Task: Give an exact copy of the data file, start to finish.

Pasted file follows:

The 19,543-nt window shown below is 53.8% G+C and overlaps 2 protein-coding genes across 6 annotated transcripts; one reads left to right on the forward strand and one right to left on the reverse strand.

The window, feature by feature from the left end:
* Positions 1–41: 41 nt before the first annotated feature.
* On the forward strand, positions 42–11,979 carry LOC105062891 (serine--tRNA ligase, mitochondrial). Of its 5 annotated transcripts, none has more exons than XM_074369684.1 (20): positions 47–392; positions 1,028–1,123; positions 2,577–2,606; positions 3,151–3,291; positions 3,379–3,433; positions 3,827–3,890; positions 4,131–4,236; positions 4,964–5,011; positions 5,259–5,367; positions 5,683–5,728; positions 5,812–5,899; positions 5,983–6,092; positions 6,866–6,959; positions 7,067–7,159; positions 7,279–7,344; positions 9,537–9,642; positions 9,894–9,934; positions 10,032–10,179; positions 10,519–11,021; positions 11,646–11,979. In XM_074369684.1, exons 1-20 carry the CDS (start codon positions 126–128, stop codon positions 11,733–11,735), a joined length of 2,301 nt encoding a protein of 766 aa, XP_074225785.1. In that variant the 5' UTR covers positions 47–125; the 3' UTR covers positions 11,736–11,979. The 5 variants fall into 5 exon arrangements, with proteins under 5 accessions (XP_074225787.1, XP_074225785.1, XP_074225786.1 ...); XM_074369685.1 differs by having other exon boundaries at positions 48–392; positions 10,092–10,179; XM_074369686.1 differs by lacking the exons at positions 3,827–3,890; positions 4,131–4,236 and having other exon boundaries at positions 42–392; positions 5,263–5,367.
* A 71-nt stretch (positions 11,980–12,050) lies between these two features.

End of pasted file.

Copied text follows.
The 19,543-nt window shown below is 53.8% G+C and overlaps 2 protein-coding genes across 6 annotated transcripts; one reads left to right on the forward strand and one right to left on the reverse strand.

The window, feature by feature from the left end:
* Positions 1–41: 41 nt before the first annotated feature.
* On the forward strand, positions 42–11,979 carry LOC105062891 (serine--tRNA ligase, mitochondrial). Of its 5 annotated transcripts, none has more exons than XM_074369684.1 (20): positions 47–392; positions 1,028–1,123; positions 2,577–2,606; positions 3,151–3,291; positions 3,379–3,433; positions 3,827–3,890; positions 4,131–4,236; positions 4,964–5,011; positions 5,259–5,367; positions 5,683–5,728; positions 5,812–5,899; positions 5,983–6,092; positions 6,866–6,959; positions 7,067–7,159; positions 7,279–7,344; positions 9,537–9,642; positions 9,894–9,934; positions 10,032–10,179; positions 10,519–11,021; positions 11,646–11,979. In XM_074369684.1, exons 1-20 carry the CDS (start codon positions 126–128, stop codon positions 11,733–11,735), a joined length of 2,301 nt encoding a protein of 766 aa, XP_074225785.1. In that variant the 5' UTR covers positions 47–125; the 3' UTR covers positions 11,736–11,979. The 5 variants fall into 5 exon arrangements, with proteins under 5 accessions (XP_074225787.1, XP_074225785.1, XP_074225786.1 ...); XM_074369685.1 differs by having other exon boundaries at positions 48–392; positions 10,092–10,179; XM_074369686.1 differs by lacking the exons at positions 3,827–3,890; positions 4,131–4,236 and having other exon boundaries at positions 42–392; positions 5,263–5,367.
* A 71-nt stretch (positions 11,980–12,050) lies between these two features.